Legal Dictionary

Free Legal Glossary

We have compiled this online legal dictionary of important terms together with detailed definitions to help you understand how to use them in your written and spoken English. This is a live project organised by our tutors and students so if you feel that there are any important legal words missing, please contact us.

A

Actus Reus  a Latin phrase translated as the “guilty act”, i.e. the action or conduct of an individual which is an essential element of a crime.

Advocate – a lawyer who speaks in court on behalf of their client. It is more commonly used in Scotland.

Affidavit  a sworn statement of truth used in legal proceedings.

Agreement – this occurs where two parties reach consensus on a set of facts or on taking a particular course of action. For example, when a negotiation finally reaches an agreement.

Allegation (n)/Allege (v) – a claim which has been made against an individual, often without proof or a claim that someone has done something illegally.

Alternative business structures (ABS) – a firm that is managed, owned or controlled by a mix of lawyers and non-lawyers offering legal services. A non-lawyer is a person who is not authorised to carry out reserved legal activities.

Alternative dispute resolution (ADR) – arbitration and mediation are alternative ways in which a dispute can be resolved, without going to court.

Ancillary relief – an application for financial support, following the presentation of a petition for divorce, nullity or judicial separation. The term arises because the financial application is ‘ancillary’ to the divorce petition.

Arbitration – attempting to resolve a dispute without attending court: a third party (the arbitrator) looks at both sides of the dispute and makes a decision as to how it should be resolved. Those involved may agree to be bound by the decision of the arbitrator.

Assets – things owned by a person or organisation which usually have some value.

Associate – a person, usually employed by a law firm, who may be in charge of handling your case: often a lawyer, they are considered by the firm employing them to be a ‘senior assistant’.

Asylum – protection and immunity from extradition granted by a government to a political refugee from another country.

Assured Shorthold Tenancy (AST) – an AST allows a tenant to live in rented accommodation (normally for six months). You have no right to stay at the end of the tenancy period agreed if your landlord has given you valid notice to leave.

Assured tenancy – often used by public-sector landlords, assured tenancy gives you far greater rights to stay at the end of the tenancy period agreed.

B

Bankrupt – the legal status of a person or organisation that is unable to repay debts owned to its creditors.

Barrister – a lawyer regulated by the Bar Standards Board who specialises in courtroom advocacy, drafting pleadings and offering expert legal opinions.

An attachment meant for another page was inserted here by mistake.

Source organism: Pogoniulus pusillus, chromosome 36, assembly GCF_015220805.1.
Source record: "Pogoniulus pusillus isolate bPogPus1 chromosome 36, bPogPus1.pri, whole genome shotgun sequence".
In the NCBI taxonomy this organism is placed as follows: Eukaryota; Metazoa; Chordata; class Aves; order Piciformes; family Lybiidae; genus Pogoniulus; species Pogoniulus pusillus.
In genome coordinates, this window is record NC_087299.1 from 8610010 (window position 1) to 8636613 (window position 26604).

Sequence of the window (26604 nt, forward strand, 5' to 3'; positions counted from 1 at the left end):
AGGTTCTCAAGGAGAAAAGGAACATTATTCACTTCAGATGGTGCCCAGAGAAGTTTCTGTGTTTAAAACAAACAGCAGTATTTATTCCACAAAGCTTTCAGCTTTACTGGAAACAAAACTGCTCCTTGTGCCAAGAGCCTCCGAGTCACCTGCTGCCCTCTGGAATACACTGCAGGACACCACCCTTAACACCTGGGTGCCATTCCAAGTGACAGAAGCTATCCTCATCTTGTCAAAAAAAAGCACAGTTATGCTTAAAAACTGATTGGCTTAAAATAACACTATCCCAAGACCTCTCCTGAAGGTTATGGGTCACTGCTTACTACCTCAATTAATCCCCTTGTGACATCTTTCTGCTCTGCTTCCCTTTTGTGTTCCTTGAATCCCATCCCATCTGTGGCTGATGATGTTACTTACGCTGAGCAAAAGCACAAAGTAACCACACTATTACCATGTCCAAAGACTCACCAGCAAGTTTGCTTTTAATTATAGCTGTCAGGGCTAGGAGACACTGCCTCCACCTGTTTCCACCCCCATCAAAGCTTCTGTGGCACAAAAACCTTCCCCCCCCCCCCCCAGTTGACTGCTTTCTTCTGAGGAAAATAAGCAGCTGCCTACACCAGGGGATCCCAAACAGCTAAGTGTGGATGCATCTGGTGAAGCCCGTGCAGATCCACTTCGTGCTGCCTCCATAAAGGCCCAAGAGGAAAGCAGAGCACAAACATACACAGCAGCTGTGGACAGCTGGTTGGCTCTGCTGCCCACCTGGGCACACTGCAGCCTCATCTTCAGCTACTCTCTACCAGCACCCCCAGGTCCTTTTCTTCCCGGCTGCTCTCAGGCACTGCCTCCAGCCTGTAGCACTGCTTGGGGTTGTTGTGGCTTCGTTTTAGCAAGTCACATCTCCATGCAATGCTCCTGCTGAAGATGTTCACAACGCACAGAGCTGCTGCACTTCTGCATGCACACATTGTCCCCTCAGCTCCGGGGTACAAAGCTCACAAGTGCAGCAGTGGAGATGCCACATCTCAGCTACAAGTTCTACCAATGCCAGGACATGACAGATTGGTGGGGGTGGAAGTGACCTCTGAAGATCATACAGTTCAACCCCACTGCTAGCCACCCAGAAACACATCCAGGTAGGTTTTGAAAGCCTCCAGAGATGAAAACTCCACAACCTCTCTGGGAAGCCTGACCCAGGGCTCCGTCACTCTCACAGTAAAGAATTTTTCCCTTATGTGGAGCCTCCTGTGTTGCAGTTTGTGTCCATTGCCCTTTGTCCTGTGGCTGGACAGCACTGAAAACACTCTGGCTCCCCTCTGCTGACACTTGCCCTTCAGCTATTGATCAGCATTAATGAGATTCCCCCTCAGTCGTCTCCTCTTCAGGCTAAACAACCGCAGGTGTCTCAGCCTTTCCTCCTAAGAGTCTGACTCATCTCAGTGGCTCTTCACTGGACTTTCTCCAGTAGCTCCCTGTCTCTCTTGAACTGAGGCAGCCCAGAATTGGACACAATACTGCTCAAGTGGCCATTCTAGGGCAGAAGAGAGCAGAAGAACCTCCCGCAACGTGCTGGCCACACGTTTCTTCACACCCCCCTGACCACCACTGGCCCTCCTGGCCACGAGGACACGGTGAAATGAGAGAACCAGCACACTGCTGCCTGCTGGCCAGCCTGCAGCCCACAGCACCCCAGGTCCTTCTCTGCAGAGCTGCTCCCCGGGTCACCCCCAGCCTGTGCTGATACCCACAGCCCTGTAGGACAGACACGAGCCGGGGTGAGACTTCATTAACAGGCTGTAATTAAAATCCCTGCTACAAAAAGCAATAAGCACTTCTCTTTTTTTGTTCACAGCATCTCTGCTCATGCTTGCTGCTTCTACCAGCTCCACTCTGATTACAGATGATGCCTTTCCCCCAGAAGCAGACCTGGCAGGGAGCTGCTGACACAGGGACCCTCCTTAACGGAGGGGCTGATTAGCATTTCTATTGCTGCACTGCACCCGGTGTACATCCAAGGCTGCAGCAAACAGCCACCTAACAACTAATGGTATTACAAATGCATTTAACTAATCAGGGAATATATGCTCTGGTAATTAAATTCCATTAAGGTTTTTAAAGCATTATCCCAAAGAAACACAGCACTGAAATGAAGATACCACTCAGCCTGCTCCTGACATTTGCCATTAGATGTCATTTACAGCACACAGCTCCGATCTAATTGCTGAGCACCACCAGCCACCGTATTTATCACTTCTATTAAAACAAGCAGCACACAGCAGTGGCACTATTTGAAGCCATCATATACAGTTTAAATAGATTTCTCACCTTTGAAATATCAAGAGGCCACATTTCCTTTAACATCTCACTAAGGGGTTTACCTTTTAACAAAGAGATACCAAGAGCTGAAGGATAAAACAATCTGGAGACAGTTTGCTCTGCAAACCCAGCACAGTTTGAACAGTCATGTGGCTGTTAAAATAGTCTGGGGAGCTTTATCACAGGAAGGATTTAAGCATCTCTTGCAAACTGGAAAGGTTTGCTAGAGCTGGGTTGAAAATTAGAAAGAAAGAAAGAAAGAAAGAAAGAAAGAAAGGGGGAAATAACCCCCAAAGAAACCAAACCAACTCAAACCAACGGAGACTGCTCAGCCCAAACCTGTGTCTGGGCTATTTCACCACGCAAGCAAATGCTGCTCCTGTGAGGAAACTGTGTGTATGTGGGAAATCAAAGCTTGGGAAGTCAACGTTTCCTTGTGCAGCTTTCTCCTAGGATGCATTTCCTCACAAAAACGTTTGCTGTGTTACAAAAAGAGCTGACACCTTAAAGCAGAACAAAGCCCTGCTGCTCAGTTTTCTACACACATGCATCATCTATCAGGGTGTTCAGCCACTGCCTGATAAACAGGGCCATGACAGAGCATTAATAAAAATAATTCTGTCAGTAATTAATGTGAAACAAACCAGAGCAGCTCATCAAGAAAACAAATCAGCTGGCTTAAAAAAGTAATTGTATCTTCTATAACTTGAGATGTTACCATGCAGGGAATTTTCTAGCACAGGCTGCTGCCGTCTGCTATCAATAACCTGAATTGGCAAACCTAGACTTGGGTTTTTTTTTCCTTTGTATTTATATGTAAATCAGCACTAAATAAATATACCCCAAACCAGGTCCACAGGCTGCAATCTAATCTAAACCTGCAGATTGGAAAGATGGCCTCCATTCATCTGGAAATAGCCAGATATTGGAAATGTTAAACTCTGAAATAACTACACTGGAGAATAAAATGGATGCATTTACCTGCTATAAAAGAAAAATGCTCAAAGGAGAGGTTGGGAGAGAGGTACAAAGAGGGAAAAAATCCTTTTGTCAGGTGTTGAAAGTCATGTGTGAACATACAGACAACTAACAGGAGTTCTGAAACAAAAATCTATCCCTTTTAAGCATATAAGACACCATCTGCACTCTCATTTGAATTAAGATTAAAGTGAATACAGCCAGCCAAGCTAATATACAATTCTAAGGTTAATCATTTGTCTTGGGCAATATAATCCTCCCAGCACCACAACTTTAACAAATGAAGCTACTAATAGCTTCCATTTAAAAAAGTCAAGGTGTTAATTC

Beneficiary – someone who is entitled to a benefit (e.g. under a will or trust).

Bequest – a gift of money or personal property made in someone’s will.

C

Chambers – a building containing a group of independent, self-employed barristers who share employed clerks to administer work and who share the expense of clerks, administrative costs, rent and brand name.

Chattels – archaic word occasionally still used in legal English for personal belongings that can be moved from one place to another.

Civil law – the area of law covering disputes you may have with a person or an organisation.

Claimant – a person making a claim.

Client – someone who uses services provided by a lawyer or another legal professional.

Cohabitation contracts – these set out, in advance, what each member of the relationship expects of the other, both during the relationship and if they separate or one of them dies. They are ‘honourable agreements’, which means that not all clauses may be enforced by the courts, but they do limit disagreements and certainly provide some peace of mind.

Common law – A part of law that derives from custom and case law rather than statutes.

Compensation – recompense for loss, injury, or suffering.

Compromise agreements – in a workplace dispute, if you can reach an agreement with your employer without going to a tribunal, this can be recorded in a ‘compromise agreement’. This is a legal document which confirms the terms of the settlement you have agreed, in exchange for which you give up your legal claim against your employer. You may be able to get your employer to make a contribution to your legal costs as part of the agreement.

Conciliation – an alternative to alternative dispute resolution where the parties to a dispute use a conciliator, who meets with the parties both separately and together in an attempt to resolve their differences.

Conditional fee agreement (CFA) – if a claim on a CFA is unsuccessful the solicitor typically receives no payment for their work (No Win No Fee). If the claim is successful the solicitor claims a higher than normal fee to reflect their risk in taking the case on.

Conditions – requirements, restriction or permission added onto a document.

Contract – an agreement signed by two or more parties setting out the terms of an arrangement – for example, between a buyer and a seller in a property transaction.

Continuing professional development (CPD) – the training that lawyers (and other professionals) are required to complete every year by the organisation regulating them.

Conveyancing – the processes involved in buying, selling or remortgaging a property to transfer its legal title from one person to another.

Costs lawyers – a lawyer who settles the legal costs of court cases, and who is regulated by the Association of Costs Lawyers.

Counsel – another term used to describe a barrister.

County Court – County courts deal with civil matters.

Creditor – a person or organisation to whom money is owed.

Crown Prosecution Service (CPS) – the CPS is the organisation that prosecutes criminal cases investigated by the police in England and Wales.